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Review of Crocus sativus L. (petal) in the treatment of mild-to-moderate depression: A double-blind, randomized and placebo-controlled trial


Depression, a common disease of adulthood, results from biochemical changes in the brain. Despite various treatments available, including MAOIs, TCAs, and SSRIs, many of these drugs produce adverse reactions. There’s a need for more effective and less toxic agents. Saffron, the world’s most expensive spice, has shown potential as an anticancer agent and memory enhancer. This study focuses on the efficacy of saffron petals, a cheaper part of the plant compared to the stigma, in treating mild-to-moderate depression.


This 6-week randomized and double-blind clinical trial was conducted at Roozbeh Psychiatric Clinic between July 2004 and March 2006. The study aimed to assess the efficacy of Crocus sativus petals in treating mild-to-moderate depression.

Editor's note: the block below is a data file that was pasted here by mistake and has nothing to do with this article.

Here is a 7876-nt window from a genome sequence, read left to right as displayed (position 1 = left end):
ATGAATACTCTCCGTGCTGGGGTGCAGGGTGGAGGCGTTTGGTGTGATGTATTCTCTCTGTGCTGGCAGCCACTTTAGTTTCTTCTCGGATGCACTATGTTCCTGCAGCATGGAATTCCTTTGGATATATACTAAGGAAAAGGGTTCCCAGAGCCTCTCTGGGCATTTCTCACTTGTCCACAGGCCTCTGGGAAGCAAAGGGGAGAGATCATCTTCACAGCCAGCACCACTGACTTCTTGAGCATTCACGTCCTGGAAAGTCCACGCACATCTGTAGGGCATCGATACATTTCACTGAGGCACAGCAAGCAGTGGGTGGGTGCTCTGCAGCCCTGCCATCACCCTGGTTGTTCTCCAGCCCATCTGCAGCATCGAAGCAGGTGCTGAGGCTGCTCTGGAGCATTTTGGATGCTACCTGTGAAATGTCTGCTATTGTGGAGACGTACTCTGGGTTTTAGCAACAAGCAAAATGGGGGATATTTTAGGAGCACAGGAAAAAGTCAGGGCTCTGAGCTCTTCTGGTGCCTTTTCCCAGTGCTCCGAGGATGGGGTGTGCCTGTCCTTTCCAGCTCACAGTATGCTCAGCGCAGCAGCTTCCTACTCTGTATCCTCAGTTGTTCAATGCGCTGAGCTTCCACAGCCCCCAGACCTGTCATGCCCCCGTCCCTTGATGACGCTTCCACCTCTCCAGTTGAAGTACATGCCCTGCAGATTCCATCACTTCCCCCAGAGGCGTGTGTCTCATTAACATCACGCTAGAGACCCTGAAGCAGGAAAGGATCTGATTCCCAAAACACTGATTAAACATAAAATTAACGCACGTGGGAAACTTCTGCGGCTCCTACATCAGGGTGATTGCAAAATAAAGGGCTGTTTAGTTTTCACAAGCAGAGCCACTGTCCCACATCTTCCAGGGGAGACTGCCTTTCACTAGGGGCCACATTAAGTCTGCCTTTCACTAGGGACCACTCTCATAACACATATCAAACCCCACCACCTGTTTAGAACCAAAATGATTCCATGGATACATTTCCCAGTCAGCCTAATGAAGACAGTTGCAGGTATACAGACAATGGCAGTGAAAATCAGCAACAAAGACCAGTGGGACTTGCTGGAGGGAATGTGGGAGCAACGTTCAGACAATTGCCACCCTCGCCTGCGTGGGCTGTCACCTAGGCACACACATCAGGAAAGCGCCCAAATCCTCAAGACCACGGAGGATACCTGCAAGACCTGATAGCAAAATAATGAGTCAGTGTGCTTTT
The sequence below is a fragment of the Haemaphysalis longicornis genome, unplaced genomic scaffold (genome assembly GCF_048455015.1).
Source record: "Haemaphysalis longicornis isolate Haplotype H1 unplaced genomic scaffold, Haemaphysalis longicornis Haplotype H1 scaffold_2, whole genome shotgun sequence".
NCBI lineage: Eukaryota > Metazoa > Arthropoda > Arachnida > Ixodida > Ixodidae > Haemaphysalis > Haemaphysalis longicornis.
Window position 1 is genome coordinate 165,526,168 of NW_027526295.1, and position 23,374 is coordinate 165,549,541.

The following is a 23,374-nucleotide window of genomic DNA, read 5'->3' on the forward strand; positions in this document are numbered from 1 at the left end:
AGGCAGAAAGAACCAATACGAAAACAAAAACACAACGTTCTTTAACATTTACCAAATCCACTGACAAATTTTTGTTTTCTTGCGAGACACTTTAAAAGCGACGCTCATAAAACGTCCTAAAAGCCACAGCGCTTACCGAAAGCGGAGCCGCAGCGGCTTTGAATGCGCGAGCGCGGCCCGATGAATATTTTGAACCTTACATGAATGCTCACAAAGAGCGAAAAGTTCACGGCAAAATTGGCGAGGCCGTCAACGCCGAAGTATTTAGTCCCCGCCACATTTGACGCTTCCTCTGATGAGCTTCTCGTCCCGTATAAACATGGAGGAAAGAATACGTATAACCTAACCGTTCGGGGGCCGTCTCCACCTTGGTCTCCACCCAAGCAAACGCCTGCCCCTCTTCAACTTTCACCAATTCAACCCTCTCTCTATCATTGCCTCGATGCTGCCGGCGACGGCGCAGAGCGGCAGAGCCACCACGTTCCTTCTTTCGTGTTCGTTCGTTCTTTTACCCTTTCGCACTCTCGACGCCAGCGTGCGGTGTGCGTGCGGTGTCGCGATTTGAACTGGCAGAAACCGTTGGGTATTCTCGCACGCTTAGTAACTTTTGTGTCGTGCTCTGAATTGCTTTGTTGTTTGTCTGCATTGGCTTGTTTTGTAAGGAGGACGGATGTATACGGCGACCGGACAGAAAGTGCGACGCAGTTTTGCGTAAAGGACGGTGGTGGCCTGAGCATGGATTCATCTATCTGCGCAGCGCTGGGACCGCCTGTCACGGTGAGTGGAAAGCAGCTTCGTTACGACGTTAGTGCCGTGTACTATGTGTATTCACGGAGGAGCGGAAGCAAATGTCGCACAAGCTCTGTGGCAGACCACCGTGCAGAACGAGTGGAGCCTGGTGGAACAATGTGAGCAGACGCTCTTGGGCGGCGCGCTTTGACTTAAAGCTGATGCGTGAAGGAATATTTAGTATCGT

Thirty-six patients completed the trial, with a few dropouts in both the saffron and placebo groups. The study found no significant differences in dropout rates between the two groups. The results indicated that saffron petals have a significant effect on alleviating depression compared to the placebo, without evident side effects.Authors: Somayeh Rahaiee, Sohrab Moini, Maryam Hashemi, and Seyed Abbas Shojaosadat


Esmail Moshiri a, Afshin Akhondzadeh Basti b, Ahamad-Ali Noorbala c, Amir-Hossein Jamshidi d, Seyed Hesameddin Abbasi e, Shahin Akhondzadeh


Received 22 June 2006, Accepted 24 August 2006, Available online 18 September 2006.